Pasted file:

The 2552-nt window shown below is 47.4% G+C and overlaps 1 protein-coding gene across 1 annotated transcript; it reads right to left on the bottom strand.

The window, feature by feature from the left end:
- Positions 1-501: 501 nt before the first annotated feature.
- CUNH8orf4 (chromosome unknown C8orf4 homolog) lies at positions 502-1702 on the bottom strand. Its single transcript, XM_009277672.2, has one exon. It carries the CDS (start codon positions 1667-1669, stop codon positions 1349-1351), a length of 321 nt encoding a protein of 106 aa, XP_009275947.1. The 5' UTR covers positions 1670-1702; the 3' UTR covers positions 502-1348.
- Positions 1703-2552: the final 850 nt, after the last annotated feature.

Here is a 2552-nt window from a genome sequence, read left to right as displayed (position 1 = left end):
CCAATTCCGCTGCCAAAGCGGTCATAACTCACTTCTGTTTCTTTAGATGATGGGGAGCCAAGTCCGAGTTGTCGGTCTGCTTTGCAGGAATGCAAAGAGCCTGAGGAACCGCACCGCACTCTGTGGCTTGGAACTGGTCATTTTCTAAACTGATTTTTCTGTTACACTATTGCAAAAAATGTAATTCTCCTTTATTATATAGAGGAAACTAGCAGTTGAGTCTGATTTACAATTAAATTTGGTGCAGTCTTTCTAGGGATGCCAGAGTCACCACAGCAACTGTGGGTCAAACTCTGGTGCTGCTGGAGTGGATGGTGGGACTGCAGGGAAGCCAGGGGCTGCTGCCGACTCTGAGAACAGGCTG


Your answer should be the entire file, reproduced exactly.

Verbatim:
The 2552-nt window shown below is 47.4% G+C and overlaps 1 protein-coding gene across 1 annotated transcript; it reads right to left on the bottom strand.

The window, feature by feature from the left end:
- Positions 1-501: 501 nt before the first annotated feature.
- CUNH8orf4 (chromosome unknown C8orf4 homolog) lies at positions 502-1702 on the bottom strand. Its single transcript, XM_009277672.2, has one exon. It carries the CDS (start codon positions 1667-1669, stop codon positions 1349-1351), a length of 321 nt encoding a protein of 106 aa, XP_009275947.1. The 5' UTR covers positions 1670-1702; the 3' UTR covers positions 502-1348.
- Positions 1703-2552: the final 850 nt, after the last annotated feature.

Here is a 2552-nt window from a genome sequence, read left to right as displayed (position 1 = left end):
CCAATTCCGCTGCCAAAGCGGTCATAACTCACTTCTGTTTCTTTAGATGATGGGGAGCCAAGTCCGAGTTGTCGGTCTGCTTTGCAGGAATGCAAAGAGCCTGAGGAACCGCACCGCACTCTGTGGCTTGGAACTGGTCATTTTCTAAACTGATTTTTCTGTTACACTATTGCAAAAAATGTAATTCTCCTTTATTATATAGAGGAAACTAGCAGTTGAGTCTGATTTACAATTAAATTTGGTGCAGTCTTTCTAGGGATGCCAGAGTCACCACAGCAACTGTGGGTCAAACTCTGGTGCTGCTGGAGTGGATGGTGGGACTGCAGGGAAGCCAGGGGCTGCTGCCGACTCTGAGAACAGGCTG